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02/Aug/2020

Miami, Florida is a unique and beautiful city. It is a favorite destination for vacation and business conferences and boasts stunning beaches and a rich history and culture. However, often overlooked are the public health and education issues underlying a misleading appearance of paradise. Our youth suffer the most from this lack of awareness. For [...]


18/Dec/2018

Miami, Florida is a unique and beautiful city. It is a favorite destination for vacation and business conferences and boasts stunning beaches and a rich history and culture. However, often overlooked are the public health and education issues underlying a misleading appearance of paradise. Our youth suffer the most from this lack of awareness. For [...]


19/Jun/2018

Join us on June 27th for National HIV Testing day. We are a Miami clinic that provides FREE comprehensive health services for young adults… Everything from education to HIV, STD, and pregnancy testing and treatment! Located near Civic Center Station. Call (305) 243-2174 or visit www.promote2prevent.org for appointments and more info. https://www.youtube.com/watch?v=MJIwq1q4Q0w


19/Jun/2018

Check out this cool event: https://www.marchforourlives.com/ The main march will take place in Washington, D.C., on Saturday, March 24 at 10 a.m. Supporters are also planning sister marches in New York City, Boston, Los Angeles, and dozens of other cities. In addition to showing their support for victims of gun violence, march organizers hope the rally will inspire concrete legislative outcomes. Participants are also coming together to register voters at various marches, to ensure that outrage today will translate to high turnout during November’s midterm elections. If for whatever reason you can’t attend a rally on March 24, there are other ways to help. You can donate to the GoFundMe page Stoneman Douglas students put together for the event (any money they receive beyond their $2 million goal will go to victims’ funds) or sponsor a student to travel to the march by contacting info@marchforourlives.com...


19/Jun/2018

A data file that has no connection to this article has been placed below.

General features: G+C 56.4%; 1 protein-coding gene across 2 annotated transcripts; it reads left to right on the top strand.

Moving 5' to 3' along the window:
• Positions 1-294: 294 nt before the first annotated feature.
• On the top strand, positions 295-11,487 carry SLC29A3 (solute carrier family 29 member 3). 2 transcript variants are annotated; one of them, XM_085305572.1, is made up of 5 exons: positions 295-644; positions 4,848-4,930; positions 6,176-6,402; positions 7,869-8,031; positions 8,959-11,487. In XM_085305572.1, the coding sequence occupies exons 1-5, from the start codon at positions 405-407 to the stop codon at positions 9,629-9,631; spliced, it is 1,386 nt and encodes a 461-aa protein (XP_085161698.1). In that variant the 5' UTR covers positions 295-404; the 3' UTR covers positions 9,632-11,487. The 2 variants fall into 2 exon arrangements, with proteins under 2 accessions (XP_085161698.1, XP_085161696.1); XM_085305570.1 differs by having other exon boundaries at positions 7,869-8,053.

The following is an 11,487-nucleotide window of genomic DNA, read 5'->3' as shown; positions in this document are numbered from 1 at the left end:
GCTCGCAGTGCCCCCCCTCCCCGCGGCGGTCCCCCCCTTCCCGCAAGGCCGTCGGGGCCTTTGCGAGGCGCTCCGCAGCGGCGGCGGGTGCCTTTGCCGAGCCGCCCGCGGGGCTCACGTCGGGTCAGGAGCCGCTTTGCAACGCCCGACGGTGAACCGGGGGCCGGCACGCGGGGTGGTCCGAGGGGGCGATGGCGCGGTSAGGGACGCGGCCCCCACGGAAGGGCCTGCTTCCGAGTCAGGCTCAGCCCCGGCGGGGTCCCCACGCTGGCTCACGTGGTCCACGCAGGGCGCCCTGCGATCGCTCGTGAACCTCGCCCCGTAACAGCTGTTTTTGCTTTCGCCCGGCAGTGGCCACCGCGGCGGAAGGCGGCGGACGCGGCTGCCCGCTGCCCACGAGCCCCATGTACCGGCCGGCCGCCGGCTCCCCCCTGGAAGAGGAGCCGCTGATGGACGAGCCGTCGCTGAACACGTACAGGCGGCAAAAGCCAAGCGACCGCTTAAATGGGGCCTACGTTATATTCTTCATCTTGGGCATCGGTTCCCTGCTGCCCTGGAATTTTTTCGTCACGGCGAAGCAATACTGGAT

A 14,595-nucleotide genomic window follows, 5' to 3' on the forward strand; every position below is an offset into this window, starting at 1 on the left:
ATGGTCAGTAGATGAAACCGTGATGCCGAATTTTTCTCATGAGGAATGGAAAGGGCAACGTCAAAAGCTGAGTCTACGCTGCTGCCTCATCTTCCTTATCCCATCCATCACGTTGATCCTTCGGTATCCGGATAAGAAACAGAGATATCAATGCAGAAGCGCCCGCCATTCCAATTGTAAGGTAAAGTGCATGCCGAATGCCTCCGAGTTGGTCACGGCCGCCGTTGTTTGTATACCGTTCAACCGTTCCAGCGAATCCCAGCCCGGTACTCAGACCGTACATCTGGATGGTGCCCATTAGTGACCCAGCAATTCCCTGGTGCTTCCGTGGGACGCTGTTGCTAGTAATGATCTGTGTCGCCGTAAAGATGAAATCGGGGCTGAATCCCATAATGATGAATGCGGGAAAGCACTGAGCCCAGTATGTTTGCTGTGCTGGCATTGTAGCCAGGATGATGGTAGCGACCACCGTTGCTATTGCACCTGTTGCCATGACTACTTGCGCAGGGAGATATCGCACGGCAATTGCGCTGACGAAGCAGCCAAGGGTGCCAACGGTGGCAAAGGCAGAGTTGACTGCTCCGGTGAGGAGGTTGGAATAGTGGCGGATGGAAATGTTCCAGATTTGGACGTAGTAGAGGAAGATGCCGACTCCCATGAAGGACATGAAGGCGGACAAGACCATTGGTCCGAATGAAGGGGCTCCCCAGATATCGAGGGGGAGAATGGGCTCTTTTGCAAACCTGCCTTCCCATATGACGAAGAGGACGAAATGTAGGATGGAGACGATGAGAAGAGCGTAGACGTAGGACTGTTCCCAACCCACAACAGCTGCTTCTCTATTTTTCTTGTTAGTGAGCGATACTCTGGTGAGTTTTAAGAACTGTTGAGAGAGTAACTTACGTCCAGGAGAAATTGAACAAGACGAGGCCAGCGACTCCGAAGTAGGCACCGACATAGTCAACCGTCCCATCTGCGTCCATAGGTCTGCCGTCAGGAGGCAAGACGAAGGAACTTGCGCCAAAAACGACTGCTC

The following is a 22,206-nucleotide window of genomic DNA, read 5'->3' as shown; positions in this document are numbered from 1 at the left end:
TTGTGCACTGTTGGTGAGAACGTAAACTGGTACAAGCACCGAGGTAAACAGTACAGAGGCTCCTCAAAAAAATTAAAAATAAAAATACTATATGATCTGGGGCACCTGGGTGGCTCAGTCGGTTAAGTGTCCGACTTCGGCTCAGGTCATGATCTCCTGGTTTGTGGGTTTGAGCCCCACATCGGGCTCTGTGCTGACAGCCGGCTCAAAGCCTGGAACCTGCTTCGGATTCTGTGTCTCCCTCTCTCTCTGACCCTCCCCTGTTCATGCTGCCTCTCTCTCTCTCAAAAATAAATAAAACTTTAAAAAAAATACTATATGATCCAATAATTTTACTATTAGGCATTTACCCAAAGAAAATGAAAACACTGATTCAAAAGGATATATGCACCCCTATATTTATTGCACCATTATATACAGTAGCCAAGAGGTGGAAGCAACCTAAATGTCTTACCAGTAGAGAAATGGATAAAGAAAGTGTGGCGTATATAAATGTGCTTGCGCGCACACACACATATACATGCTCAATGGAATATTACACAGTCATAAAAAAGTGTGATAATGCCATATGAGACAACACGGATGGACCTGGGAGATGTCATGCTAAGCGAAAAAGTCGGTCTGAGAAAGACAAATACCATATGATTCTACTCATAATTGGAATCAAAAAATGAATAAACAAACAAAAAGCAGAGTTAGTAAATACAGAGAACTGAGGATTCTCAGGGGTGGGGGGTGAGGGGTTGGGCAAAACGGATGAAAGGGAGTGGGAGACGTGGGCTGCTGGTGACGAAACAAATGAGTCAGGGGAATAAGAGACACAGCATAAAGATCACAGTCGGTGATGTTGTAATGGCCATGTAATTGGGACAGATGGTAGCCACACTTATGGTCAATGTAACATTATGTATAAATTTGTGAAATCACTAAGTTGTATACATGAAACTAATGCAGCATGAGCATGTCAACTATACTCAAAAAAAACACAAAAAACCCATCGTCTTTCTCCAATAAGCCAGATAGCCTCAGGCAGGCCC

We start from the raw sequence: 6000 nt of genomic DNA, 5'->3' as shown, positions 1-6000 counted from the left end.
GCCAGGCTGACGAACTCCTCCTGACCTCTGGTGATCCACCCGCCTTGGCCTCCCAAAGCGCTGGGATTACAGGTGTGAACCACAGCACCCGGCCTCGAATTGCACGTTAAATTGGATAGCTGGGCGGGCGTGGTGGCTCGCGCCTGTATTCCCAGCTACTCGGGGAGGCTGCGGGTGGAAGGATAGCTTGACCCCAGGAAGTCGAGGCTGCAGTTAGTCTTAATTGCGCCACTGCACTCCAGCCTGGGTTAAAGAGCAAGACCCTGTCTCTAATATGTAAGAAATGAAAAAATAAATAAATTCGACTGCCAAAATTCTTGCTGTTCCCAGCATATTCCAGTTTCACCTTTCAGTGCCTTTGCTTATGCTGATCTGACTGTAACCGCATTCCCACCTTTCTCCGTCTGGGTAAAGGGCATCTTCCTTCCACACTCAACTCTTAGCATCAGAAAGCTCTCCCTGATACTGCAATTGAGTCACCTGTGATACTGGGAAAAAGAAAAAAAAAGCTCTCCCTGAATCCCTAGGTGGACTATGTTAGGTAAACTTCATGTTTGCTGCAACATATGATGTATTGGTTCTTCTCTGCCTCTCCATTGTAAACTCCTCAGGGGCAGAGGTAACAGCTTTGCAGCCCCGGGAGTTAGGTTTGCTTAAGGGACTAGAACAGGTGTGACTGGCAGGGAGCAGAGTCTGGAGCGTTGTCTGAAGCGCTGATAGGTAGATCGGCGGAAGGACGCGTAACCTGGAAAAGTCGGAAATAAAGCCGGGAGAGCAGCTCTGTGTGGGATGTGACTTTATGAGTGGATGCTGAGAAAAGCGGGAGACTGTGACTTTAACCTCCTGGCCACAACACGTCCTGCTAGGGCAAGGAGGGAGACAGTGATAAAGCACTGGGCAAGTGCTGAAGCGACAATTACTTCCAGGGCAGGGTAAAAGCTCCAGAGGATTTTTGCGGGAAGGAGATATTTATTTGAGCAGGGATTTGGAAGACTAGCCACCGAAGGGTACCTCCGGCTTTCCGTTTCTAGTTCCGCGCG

My son is fifteen-years-old. Which means…he’s in the throes of puberty. What have been some of his issues? Many of these are common issues of any child (in this case a male child) going through puberty: *Dealing with growing facial hair. Learn how to shave. We bought him an electric razor and my husband gave him a lesson. He does it himself now. *Dealing with other hair. This became a bit of an issue when my son decided to try to shave his legs (the ankle part). I asked him why he did that and he said he just wanted to try it. I explained to him that most male don’t shave their legs (as well as saying that many females also don’t shave their legs). *His hair is shoulder length and a bit unruly. His choice, and it’s fine with us as long as his hair gets regular cleaning. He has my thick hair, so he needs an occasional haircut, too.   *Body odor. We’re lucky here because we have one of those teenagers that LIKES to shower. And, he likes clean, dry clothes. It he spills on his clothes, he usually has to change right away. *Acne. I bought him a facial soap that, when he uses it consistently (he had to be encouraged to do this), his face looks pretty good. *Changing his look. Yep, the kid who never really cared about his “look,” and wore shorts almost his entire life, suddenly wanted to wear pants and a coat when he started high school. He told me that he wanted to do it, and wasn’t teased into it or pressured or whatever. I just can’t wait until summer comes again with its ninety degree days. *Growing in spurts. He’s always done this, of course, like all kids. But, now it’s significant because he’s almost taller than me! *Attitude. Now I get it. Now I understand why my teenaged years were so awful. ‘Nough said. *(I just had to add this one.) Getting him out of bed on a school morning. I used to have that kid that was up BEFORE me. All through elementary school, he was the first one awake. Then, he went to middle school and it all changed. Now, it’s sometimes a project to get him out of bed. The problem is he doesn’t like to go to school without a little bit of “me” time (eating breakfast and doing a bit on his phone). So, yes, there has been some “challenges” in the mornings. Any other advice regarding puberty? Even though I have a boy, I do have a few examples of things a girl with autism deals with when it comes to going through puberty...


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